Oh man, Elizabeth, I hope I get to meet you someday. I feel like we’d have a lot in common. My hubby is also a counselor. I don’t homeschool my offspring though, for everyone’s safety. 😉 I was grateful you were able to get past your writer’s block, or to use it. Because, with all my heart this is me! I’ve always wanted to be a missionary! My whole life. And in my fantasies, it NEVER looked like… this… which looks a lot like regular life… I’m not sure what magic I assumed was going to happen… but I am way LESS ABLE to do ministry in our land of ministry that I was in our home country! I could run bible studies, and disciple college students all while looking after my crew and clean my house! Here, I have house help a few days a week, but my ability to do much outside of the home is so so limited. I’m pretty sure I function at about 15% capacity. I may one day get up to a whopping 20% but… that is not this day… 😉 Anyway, total knuckle bump here. We are so much more that what we DO. If only we could embrace that. 🙂 Love when we can, Give what we can, Be where we are, and through it all Worship the One who made us.

    • Elizabeth Trotter

      One of our pre-field trainers told us that even after 20 years in a place, people will often say they are working at only 60% their previous capacity. I’m not usually in the habit of assigning my capacity a number, but I regularly say, “I am a low capacity person.” However this conversation is making me re-evaluate that statement. Maybe I feel low capacity because of the environment, not just that I am low capacity in general. Who knows?!

      And perhaps we will meet sometime 🙂 I think we are in similar parts of the world. . .

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  • Donna McD

    yes.yes.yes. The last of my four children is almost finished with high school and after almost 20 years in Ukraine, there are many, many times when I still feel like my life is ordinary… even though it is crazy NOT ordinary on so many scales. Writing what you have written is, strangely, profoundly helpful (as you can see in the comments already posted): there is something very meaningful in knowing that you’re not alone, that there are people out there who ‘get’ you and where you’re at, and that where you’re at is not some kind of failure, but merely (!) a point along the way in an incredible journey.
    I won’t wax eloquent about the meaningfulness of washing dishes and folding laundry and the superhuman thing that is homeschooling outside of the American context. It’s ordinary as ordinary can get. But in returning to Ukraine after several months of parent-care and wondering what on earth my being here has meant, and still, still trying to wait patiently to hear from the Lord about what is next, he affirmed, once again, that there is profound meaning in the just being here, being present, walking alongside, sharing ordinary burdens with other ordinary people.
    And although it feels dreadful, even those moments of ‘I’m not in the mood to connect deeply with new people’, and your courageously sharing that so publicly, is exactly what some of us readers needed to hear. I just spent those 9-ish months living next door to a refugee from Venezuela, and I could not muster anything to reach out to her, to connect with her in any way. There has been too much transition, too much people-shuffling, too much everything, and I just couldn’t do it. I didn’t even have the energy to beat myself up over it. One thing I’ve picked up, though, in these last 19 years, is that like a first pregnancy, although the place I’m in may feel never-ending, it isn’t. It’s hard not to be afraid during those times, afraid that I will not be x or y, or that I’m deluding myself about everything. But on this side of so many of those times, I have found the Lord to be so incredibly gracious, so tender, so present, and if I may say so, your words are a manifestation of that presence. May you continue to be his presence where you are, dear one. Needy people are being touched.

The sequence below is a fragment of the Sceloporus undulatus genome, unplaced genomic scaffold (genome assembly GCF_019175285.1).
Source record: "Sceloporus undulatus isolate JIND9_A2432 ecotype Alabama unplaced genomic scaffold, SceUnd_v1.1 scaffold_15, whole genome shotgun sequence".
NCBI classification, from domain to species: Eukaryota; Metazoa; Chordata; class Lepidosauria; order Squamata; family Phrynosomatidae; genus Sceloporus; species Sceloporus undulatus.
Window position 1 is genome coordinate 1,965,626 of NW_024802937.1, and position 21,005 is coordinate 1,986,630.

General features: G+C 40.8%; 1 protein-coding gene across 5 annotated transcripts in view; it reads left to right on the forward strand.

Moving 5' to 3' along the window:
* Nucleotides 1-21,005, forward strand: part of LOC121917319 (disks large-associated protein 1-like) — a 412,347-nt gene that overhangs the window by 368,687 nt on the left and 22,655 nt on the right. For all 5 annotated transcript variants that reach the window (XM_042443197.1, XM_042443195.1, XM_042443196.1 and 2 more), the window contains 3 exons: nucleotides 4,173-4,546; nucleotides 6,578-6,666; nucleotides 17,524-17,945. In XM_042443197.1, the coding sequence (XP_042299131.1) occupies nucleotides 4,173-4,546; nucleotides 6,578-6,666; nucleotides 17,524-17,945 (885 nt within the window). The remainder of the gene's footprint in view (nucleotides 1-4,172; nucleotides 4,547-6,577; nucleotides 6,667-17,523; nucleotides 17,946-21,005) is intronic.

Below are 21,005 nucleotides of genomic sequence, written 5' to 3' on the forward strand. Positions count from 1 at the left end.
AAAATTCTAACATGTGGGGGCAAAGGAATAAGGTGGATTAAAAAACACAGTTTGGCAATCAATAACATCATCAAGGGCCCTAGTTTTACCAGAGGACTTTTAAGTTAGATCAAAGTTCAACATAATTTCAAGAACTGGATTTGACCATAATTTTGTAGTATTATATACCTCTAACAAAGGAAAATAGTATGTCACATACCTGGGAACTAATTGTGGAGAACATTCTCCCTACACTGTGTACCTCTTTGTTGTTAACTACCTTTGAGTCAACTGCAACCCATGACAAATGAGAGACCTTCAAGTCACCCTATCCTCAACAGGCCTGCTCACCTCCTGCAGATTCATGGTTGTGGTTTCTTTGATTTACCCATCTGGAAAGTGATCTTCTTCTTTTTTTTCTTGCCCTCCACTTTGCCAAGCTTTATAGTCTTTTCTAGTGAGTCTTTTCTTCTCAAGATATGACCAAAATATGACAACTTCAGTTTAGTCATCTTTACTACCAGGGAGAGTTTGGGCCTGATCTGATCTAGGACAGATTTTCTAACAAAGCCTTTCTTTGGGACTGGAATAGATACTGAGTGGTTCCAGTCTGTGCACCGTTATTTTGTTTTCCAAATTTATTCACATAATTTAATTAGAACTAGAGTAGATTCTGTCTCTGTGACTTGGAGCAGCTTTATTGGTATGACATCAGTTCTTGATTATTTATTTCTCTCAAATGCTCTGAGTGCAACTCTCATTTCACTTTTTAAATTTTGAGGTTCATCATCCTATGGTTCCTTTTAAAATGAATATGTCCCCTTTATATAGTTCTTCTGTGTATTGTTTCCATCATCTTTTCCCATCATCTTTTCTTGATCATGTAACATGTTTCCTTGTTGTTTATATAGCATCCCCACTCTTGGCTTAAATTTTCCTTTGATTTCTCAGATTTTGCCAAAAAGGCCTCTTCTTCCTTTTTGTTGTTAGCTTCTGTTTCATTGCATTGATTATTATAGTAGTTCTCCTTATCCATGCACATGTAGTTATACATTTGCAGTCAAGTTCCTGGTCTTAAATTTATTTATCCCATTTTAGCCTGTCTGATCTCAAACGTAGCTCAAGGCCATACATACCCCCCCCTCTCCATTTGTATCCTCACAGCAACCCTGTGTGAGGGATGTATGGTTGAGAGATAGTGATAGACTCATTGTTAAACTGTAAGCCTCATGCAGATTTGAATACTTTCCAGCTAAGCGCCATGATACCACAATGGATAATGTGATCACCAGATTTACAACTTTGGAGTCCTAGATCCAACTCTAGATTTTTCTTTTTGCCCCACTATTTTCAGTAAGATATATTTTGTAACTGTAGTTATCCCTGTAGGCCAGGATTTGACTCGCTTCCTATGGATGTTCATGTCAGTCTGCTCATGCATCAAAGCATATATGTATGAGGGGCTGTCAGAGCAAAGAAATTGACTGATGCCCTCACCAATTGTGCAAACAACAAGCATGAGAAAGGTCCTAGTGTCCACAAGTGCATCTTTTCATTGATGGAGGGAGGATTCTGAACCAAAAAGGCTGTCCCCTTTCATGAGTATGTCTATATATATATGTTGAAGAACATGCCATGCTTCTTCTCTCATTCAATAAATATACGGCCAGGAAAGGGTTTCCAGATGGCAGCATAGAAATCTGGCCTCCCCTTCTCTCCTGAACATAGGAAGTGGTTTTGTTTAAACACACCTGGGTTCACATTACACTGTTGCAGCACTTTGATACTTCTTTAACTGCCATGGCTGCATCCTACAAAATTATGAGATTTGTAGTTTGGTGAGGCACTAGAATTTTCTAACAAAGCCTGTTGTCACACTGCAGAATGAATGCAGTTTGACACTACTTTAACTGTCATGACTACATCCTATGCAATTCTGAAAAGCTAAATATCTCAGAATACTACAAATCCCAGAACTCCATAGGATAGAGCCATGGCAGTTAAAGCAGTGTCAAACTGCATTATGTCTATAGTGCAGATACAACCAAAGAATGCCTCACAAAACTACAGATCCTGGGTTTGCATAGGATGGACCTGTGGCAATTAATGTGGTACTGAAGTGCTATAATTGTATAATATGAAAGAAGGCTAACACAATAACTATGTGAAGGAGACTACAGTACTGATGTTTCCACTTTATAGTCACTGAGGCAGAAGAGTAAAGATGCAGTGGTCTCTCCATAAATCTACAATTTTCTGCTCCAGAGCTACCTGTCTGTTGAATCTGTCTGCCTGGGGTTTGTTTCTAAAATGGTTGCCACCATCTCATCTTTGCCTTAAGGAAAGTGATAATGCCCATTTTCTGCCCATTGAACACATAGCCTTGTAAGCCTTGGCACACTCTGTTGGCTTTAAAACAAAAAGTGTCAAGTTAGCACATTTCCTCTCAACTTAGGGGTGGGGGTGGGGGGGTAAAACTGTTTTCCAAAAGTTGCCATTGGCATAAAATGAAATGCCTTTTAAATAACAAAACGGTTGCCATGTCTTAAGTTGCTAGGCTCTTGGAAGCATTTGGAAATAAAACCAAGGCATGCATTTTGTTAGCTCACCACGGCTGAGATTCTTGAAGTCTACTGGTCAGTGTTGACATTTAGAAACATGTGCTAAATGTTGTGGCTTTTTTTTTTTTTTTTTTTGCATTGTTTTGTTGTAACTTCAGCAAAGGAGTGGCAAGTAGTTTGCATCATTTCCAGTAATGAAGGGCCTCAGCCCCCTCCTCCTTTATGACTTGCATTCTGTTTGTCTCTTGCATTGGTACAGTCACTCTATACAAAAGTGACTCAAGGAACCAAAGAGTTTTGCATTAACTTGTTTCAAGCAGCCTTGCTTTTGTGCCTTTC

• Elizabeth Trotter

      I’m so glad to hear from someone else experiencing/having experienced the same things, from the ordinariness right on down to the reticence to engage new people. Thank you for sharing your story here!

  • Elizabeth, I”m working on a chapter in book about where to find material for newsletters. Just now I’m writing about mining our lives and wrote: Mining can be wonderful and it can be painful. You might have to face where you were misunderstood, where you did the misunderstanding, where you have failed. Not that all of this will make it into your newsletters, but you cannot mine only the gold without picking up some dross. Do not let this part of the process derail you. Mining values taking the time to sift through a day, a week, a month and select. The beauty of mining is that you are looking for something small or rare. Something you can make a first for the reader. You do not need to be or impressive or even particularly fresh. Mining finds the value in the ordinary, long-haul trek of ministry. When it appears nothing is happening, mining proves you wrong. The discipline of mining is really about paying attention, not trying to hustle for your worth or prove that you are not wasting space on this planet.

    // and then I read your post. Love that you mined your life and offered us this gem!!!

    • Elizabeth Trotter

      Thanks Amy 🙂

      Also I love your description of mining, looking for something small or rare. Also that you will find bad along with the good. So much to think about right there!